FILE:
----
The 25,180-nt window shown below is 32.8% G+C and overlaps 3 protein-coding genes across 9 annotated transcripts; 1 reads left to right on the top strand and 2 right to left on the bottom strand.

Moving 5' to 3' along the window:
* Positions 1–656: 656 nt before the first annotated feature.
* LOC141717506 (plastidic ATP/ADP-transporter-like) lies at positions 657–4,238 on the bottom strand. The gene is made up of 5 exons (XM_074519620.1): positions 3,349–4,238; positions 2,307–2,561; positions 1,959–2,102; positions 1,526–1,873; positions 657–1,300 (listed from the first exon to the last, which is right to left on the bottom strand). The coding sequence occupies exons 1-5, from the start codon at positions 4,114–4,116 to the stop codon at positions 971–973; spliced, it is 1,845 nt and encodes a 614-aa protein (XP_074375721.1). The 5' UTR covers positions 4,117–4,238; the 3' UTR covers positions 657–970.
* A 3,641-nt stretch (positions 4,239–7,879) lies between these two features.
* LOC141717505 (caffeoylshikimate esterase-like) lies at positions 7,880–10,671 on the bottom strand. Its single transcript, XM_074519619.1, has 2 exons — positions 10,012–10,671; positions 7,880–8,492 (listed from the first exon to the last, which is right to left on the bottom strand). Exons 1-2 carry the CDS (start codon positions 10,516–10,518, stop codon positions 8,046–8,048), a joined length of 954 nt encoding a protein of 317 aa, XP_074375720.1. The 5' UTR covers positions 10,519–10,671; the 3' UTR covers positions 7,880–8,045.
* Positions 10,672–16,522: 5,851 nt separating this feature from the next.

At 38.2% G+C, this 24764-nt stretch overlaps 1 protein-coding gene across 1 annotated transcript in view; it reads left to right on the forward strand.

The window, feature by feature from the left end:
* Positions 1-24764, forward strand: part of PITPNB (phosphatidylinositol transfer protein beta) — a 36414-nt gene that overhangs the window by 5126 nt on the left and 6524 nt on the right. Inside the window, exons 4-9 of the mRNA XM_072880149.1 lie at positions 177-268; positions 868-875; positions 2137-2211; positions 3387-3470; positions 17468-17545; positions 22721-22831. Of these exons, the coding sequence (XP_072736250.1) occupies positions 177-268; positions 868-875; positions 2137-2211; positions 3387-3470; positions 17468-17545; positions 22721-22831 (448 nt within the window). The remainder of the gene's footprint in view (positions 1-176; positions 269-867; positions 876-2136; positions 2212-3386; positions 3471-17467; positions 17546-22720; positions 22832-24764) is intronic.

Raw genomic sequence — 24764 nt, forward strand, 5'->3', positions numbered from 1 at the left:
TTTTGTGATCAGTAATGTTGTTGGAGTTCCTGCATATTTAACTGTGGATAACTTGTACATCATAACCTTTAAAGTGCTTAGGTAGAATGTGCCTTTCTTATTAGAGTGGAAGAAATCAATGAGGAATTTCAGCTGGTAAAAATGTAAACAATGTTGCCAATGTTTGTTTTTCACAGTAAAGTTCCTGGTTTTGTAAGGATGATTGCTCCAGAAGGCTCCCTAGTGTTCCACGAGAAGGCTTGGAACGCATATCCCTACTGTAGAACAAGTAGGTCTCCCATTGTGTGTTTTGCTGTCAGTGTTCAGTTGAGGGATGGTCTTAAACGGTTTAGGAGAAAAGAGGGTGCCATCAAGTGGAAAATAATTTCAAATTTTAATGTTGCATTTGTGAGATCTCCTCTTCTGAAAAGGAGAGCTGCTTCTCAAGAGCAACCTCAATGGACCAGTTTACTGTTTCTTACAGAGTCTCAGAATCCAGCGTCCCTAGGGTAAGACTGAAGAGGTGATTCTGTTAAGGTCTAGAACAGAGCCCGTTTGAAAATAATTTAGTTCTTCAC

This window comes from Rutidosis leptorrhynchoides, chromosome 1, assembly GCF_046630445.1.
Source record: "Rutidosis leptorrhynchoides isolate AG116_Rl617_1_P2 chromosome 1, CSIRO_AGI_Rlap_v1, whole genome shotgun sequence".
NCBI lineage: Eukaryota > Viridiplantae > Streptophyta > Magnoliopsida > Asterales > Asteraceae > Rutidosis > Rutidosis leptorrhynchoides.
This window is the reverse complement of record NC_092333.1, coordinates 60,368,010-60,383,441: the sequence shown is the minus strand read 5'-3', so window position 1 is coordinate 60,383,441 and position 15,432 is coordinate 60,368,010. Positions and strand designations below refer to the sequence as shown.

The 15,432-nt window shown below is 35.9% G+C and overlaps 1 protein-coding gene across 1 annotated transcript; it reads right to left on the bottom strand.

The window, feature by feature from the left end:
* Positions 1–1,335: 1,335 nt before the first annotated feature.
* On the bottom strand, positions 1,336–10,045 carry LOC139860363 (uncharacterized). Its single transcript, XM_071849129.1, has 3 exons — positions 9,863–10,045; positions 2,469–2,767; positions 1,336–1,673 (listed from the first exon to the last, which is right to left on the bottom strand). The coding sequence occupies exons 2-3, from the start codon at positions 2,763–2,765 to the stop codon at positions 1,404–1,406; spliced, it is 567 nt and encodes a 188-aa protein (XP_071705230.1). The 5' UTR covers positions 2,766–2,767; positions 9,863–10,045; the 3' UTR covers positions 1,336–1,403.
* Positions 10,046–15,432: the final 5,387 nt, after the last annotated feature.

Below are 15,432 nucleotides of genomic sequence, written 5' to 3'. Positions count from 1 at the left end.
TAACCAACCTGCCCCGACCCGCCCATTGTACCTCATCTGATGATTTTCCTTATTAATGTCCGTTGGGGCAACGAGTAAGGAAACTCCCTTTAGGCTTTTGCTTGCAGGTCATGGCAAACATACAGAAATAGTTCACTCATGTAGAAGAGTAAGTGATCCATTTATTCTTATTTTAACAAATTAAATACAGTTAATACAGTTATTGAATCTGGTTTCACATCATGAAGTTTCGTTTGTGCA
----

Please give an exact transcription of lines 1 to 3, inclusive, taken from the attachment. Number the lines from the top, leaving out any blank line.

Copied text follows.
The 25,180-nt window shown below is 32.8% G+C and overlaps 3 protein-coding genes across 9 annotated transcripts; 1 reads left to right on the top strand and 2 right to left on the bottom strand.

Moving 5' to 3' along the window:
* Positions 1–656: 656 nt before the first annotated feature.